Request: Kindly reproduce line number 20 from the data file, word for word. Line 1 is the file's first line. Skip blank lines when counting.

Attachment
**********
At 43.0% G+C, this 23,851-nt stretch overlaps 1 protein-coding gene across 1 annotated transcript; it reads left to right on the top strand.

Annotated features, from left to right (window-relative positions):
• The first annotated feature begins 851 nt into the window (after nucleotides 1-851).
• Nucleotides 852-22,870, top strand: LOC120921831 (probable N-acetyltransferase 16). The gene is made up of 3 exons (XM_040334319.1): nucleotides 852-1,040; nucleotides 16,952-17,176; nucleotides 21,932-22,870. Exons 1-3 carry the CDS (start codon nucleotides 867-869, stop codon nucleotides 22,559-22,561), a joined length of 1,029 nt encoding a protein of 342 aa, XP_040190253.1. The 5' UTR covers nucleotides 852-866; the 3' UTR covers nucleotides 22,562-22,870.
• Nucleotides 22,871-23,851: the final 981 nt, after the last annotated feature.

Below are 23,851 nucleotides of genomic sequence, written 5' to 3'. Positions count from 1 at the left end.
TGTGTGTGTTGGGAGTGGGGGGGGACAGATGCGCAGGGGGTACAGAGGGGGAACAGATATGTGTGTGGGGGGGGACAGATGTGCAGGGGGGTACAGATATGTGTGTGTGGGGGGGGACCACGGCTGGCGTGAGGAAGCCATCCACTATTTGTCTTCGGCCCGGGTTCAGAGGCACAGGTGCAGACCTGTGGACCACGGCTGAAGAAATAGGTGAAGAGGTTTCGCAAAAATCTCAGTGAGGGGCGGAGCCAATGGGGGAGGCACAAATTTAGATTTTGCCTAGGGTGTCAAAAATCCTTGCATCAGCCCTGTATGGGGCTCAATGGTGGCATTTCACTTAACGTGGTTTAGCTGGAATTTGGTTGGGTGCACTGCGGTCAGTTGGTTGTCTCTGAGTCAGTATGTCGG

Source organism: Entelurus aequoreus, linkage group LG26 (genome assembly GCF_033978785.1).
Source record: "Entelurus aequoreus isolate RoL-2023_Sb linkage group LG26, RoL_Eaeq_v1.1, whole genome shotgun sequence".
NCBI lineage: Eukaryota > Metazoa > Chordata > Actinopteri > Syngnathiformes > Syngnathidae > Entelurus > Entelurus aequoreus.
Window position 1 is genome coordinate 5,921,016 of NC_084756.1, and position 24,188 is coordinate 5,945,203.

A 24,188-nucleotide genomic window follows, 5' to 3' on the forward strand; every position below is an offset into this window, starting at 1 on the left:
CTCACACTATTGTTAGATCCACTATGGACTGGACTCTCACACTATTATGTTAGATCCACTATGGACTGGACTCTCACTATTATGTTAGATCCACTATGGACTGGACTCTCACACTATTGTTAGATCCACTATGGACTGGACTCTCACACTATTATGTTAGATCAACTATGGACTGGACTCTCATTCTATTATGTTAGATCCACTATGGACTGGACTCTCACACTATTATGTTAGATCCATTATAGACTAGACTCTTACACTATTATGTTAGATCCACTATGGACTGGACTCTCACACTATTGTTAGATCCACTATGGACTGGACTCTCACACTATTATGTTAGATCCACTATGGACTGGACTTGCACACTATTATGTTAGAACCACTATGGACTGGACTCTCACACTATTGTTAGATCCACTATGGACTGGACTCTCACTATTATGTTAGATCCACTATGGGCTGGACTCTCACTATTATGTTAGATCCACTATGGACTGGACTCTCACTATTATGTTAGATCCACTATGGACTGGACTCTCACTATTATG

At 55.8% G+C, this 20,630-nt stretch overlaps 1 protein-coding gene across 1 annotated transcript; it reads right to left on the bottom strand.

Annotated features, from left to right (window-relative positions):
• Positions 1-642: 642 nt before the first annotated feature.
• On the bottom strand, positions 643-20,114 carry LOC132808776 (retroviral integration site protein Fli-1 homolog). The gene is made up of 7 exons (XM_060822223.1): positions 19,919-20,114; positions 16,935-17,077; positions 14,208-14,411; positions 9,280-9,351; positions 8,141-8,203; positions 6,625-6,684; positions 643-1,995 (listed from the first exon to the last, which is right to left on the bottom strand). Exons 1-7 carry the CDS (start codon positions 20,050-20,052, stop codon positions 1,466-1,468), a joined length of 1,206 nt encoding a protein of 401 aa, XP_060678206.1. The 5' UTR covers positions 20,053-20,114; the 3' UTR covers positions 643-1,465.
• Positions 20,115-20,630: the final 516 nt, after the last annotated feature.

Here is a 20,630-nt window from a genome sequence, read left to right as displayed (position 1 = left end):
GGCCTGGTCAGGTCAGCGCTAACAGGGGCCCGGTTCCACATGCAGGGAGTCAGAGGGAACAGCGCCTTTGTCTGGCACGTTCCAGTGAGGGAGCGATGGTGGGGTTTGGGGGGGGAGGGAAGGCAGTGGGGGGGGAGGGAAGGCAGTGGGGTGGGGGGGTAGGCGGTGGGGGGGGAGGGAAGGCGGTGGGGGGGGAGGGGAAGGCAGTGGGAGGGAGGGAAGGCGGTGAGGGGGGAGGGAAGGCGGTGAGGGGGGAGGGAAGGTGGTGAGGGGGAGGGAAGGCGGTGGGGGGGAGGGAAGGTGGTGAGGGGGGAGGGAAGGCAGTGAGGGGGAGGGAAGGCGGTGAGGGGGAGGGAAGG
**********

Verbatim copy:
GGCCTGGTCAGGTCAGCGCTAACAGGGGCCCGGTTCCACATGCAGGGAGTCAGAGGGAACAGCGCCTTTGTCTGGCACGTTCCAGTGAGGGAGCGATGGTGGGGTTTGGGGGGGGAGGGAAGGCAGTGGGGGGGGAGGGAAGGCAGTGGGGTGGGGGGGTAGGCGGTGGGGGGGGAGGGAAGGCGGTGGGGGGGGAGGGGAAGGCAGTGGGAGGGAGGGAAGGCGGTGAGGGGGGAGGGAAGGCGGTGAGGGGGGAGGGAAGGTGGTGAGGGGGAGGGAAGGCGGTGGGGGGGAGGGAAGGTGGTGAGGGGGGAGGGAAGGCAGTGAGGGGGAGGGAAGGCGGTGAGGGGGAGGGAAGG